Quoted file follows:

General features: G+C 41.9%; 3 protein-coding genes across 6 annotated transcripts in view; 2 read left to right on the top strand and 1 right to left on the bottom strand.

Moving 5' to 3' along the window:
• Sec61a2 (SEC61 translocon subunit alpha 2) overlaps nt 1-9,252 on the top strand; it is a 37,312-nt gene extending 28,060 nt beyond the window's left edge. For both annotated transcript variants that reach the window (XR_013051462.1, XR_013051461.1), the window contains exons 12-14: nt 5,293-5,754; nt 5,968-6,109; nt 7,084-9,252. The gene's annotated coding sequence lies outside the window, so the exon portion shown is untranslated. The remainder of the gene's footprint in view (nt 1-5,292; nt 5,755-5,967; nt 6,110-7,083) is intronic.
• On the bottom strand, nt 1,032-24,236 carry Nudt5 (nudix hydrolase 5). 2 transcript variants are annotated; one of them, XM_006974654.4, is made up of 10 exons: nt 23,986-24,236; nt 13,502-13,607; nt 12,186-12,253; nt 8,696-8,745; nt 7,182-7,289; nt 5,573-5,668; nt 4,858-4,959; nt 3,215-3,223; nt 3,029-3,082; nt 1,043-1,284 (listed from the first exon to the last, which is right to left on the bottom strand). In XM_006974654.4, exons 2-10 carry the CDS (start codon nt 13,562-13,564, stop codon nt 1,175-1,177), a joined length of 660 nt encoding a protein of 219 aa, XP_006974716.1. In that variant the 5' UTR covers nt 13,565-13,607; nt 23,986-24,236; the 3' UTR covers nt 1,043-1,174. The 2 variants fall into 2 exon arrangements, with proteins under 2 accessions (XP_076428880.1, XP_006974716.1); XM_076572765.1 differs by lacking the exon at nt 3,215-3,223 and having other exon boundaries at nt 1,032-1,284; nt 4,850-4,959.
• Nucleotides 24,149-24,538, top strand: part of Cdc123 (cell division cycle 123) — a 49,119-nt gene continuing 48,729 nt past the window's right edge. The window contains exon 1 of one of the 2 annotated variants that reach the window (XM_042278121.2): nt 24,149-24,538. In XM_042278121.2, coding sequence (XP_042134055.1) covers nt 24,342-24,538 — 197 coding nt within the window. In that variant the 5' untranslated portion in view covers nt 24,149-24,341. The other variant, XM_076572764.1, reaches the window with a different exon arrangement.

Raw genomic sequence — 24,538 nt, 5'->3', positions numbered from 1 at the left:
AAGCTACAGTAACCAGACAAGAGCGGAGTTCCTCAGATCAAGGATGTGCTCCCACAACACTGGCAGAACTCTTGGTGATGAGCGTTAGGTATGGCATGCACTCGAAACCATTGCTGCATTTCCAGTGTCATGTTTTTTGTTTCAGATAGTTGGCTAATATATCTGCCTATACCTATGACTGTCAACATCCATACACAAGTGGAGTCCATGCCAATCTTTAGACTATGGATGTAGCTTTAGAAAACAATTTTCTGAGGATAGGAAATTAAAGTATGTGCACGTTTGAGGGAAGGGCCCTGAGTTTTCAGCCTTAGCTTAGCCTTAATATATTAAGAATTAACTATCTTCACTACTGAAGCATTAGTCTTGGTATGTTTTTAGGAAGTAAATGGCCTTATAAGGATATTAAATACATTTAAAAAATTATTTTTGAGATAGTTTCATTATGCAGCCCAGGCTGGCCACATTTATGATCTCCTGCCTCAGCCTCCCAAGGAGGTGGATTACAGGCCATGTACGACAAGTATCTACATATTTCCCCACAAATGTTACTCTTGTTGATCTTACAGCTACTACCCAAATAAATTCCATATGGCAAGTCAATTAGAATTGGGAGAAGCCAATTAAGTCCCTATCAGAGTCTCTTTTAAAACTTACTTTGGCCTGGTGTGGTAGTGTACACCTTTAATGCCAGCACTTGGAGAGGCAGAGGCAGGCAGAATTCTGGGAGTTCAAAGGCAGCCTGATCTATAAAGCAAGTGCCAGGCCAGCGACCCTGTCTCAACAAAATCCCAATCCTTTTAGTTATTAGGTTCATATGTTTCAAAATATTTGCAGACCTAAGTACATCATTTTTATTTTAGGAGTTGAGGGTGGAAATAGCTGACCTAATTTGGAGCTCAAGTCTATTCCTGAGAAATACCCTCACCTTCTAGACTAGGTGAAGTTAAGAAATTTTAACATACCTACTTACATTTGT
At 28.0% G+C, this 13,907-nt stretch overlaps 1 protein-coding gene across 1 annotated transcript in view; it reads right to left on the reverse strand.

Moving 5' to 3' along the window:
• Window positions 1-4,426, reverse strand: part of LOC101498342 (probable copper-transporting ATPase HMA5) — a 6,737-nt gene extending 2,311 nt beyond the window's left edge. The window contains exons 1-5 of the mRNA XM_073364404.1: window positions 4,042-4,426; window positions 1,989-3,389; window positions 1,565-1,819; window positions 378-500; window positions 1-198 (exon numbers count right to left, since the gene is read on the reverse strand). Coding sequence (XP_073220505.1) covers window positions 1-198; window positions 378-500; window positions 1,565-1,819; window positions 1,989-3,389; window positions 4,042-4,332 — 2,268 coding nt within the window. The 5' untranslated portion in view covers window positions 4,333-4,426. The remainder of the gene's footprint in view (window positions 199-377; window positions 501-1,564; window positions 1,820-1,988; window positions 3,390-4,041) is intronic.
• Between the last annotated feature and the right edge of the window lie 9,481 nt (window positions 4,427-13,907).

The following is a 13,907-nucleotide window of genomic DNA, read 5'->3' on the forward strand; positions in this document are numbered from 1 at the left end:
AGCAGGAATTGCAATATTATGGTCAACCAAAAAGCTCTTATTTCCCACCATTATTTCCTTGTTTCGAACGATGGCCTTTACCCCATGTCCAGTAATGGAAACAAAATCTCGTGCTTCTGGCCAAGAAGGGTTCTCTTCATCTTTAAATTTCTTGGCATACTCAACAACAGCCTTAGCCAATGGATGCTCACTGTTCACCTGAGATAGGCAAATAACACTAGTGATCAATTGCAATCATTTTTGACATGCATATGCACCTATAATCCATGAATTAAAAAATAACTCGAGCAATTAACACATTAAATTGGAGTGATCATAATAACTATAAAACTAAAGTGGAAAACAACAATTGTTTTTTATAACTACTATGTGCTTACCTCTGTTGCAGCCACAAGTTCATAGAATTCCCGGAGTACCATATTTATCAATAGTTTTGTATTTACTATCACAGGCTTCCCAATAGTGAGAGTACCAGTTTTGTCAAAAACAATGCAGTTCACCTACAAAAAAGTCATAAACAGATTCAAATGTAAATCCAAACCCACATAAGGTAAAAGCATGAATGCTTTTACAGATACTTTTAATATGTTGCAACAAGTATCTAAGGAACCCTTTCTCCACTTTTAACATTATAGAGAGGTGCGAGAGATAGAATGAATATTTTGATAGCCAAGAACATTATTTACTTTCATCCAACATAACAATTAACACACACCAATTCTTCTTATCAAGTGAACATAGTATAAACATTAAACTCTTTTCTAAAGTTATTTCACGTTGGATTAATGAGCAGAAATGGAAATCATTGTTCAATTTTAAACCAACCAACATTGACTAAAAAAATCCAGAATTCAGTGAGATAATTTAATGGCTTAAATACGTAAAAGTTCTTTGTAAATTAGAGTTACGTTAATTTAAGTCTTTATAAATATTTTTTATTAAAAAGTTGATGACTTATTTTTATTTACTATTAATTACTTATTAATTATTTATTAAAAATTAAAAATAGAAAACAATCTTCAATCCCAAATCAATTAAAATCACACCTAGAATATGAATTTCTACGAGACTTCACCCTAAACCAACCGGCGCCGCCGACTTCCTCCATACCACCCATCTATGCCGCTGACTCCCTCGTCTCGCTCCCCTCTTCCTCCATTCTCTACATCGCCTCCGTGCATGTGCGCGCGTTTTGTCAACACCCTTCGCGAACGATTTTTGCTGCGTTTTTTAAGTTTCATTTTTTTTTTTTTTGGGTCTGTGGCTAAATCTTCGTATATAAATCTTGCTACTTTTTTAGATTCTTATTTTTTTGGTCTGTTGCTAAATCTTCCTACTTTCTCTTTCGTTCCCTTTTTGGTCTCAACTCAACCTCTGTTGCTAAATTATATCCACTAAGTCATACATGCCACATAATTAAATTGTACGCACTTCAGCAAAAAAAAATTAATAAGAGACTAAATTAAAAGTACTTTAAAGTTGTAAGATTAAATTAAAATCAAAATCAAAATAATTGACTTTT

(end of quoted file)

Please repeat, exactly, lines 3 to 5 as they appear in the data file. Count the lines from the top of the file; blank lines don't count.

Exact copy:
• Sec61a2 (SEC61 translocon subunit alpha 2) overlaps nt 1-9,252 on the top strand; it is a 37,312-nt gene extending 28,060 nt beyond the window's left edge. For both annotated transcript variants that reach the window (XR_013051462.1, XR_013051461.1), the window contains exons 12-14: nt 5,293-5,754; nt 5,968-6,109; nt 7,084-9,252. The gene's annotated coding sequence lies outside the window, so the exon portion shown is untranslated. The remainder of the gene's footprint in view (nt 1-5,292; nt 5,755-5,967; nt 6,110-7,083) is intronic.
• On the bottom strand, nt 1,032-24,236 carry Nudt5 (nudix hydrolase 5). 2 transcript variants are annotated; one of them, XM_006974654.4, is made up of 10 exons: nt 23,986-24,236; nt 13,502-13,607; nt 12,186-12,253; nt 8,696-8,745; nt 7,182-7,289; nt 5,573-5,668; nt 4,858-4,959; nt 3,215-3,223; nt 3,029-3,082; nt 1,043-1,284 (listed from the first exon to the last, which is right to left on the bottom strand). In XM_006974654.4, exons 2-10 carry the CDS (start codon nt 13,562-13,564, stop codon nt 1,175-1,177), a joined length of 660 nt encoding a protein of 219 aa, XP_006974716.1. In that variant the 5' UTR covers nt 13,565-13,607; nt 23,986-24,236; the 3' UTR covers nt 1,043-1,174. The 2 variants fall into 2 exon arrangements, with proteins under 2 accessions (XP_076428880.1, XP_006974716.1); XM_076572765.1 differs by lacking the exon at nt 3,215-3,223 and having other exon boundaries at nt 1,032-1,284; nt 4,850-4,959.
• Nucleotides 24,149-24,538, top strand: part of Cdc123 (cell division cycle 123) — a 49,119-nt gene continuing 48,729 nt past the window's right edge. The window contains exon 1 of one of the 2 annotated variants that reach the window (XM_042278121.2): nt 24,149-24,538. In XM_042278121.2, coding sequence (XP_042134055.1) covers nt 24,342-24,538 — 197 coding nt within the window. In that variant the 5' untranslated portion in view covers nt 24,149-24,341. The other variant, XM_076572764.1, reaches the window with a different exon arrangement.